Cross-referencing my observations with the proposed locations of stairwells at the site led me to focus on three areas where an architectural intervention could occur. The Musikhuspassagen, Overgade and Albani Torv are regional urban areas that bisect the site in different locations. The stairwells in these areas are located within the buildings, and the master is not detailed enough to indicate whether these passages are private or public. A series of passages that are publicly-accessible would provide an opportunity to design forms that are free of the dimensional constraints of surrounding buildings and could be placed at central points in the three areas. The passages could serve to entice people into moving either above or below ground through their form and function.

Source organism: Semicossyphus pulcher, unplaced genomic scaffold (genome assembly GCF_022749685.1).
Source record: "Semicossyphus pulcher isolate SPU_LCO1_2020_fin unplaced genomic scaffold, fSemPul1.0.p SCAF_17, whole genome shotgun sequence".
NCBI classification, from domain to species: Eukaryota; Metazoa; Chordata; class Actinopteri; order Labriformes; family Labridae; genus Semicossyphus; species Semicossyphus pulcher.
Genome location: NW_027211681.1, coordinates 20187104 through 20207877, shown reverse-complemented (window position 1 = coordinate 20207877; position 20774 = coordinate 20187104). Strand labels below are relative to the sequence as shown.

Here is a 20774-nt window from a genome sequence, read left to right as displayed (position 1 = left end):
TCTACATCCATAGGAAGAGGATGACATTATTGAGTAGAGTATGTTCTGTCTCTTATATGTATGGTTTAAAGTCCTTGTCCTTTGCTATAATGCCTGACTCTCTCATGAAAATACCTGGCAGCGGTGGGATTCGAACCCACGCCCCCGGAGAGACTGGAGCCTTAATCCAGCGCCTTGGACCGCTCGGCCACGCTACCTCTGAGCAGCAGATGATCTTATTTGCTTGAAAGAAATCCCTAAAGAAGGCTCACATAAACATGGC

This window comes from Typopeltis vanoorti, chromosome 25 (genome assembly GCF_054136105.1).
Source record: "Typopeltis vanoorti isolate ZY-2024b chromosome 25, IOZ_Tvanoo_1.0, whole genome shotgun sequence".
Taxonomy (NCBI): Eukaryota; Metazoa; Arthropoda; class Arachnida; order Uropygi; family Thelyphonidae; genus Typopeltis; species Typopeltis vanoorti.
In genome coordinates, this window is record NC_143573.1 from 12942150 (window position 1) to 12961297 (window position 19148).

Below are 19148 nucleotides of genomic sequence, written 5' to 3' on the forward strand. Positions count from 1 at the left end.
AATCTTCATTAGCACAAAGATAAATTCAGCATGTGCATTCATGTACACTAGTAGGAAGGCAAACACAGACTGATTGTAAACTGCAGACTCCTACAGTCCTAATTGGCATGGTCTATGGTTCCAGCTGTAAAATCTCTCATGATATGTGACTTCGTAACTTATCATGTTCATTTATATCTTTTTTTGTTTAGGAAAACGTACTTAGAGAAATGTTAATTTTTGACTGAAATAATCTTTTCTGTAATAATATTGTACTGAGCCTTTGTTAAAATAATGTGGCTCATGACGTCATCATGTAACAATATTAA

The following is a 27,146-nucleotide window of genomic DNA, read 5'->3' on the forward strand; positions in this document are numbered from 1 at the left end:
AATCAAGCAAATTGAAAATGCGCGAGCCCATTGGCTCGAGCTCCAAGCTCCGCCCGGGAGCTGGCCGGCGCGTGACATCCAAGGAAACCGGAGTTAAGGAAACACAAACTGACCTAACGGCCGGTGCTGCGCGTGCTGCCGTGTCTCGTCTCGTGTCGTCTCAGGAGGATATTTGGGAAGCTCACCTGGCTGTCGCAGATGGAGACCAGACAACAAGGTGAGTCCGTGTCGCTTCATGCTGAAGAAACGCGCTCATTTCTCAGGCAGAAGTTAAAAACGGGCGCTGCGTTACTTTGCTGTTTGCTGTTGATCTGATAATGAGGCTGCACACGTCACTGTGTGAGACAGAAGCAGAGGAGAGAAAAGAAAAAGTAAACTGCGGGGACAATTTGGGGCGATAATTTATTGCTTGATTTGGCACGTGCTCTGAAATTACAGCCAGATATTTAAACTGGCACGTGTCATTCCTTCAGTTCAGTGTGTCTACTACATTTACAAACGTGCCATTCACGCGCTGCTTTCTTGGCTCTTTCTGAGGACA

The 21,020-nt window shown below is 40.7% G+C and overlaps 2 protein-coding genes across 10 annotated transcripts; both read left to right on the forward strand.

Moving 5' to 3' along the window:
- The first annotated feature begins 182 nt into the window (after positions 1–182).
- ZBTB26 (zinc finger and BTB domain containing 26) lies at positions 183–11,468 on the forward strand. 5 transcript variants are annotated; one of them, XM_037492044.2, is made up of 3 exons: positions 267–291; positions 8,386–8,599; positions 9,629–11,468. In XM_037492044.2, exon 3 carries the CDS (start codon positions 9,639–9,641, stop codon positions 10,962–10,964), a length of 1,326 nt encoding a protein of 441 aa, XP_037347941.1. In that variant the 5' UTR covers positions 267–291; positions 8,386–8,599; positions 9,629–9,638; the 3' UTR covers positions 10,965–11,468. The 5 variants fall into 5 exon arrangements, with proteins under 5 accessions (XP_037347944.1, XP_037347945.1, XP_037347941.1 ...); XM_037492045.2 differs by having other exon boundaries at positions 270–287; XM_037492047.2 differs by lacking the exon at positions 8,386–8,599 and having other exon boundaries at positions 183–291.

Central to my concept of three vertical passages is the phenomena of interaction, which creates meaning on multiple levels. Interactive architecture acts as the antithesis to the classical practice of creating a static building as an end-result and instead imbues a certain uncertainty through a constantly-changing form. Applying these concepts to the passages, we construct a network of linked nodes that share information between each other in order to determine their form. In this way the passages act not only as a physically constructed object but also as signifiers of social meaning. Paul Dorish describes this situation as “[a]rtifacts and representations carry(ing) different sorts of meanings simultaneously, and activities are caught up in many different tasks at the same time” (Dorish, 123). Using these concepts we can imagine the passages taking on many functions, perhaps acting as waypoints to navigate the massiveness of the site, or as meeting and interaction points for people. These classifications distinguish between the functions of the passages – on the one hand they are constructed architectural entities with a function of transporting people between levels, and on the other hand they are a collection of embodied actions, events, operations and behaviours.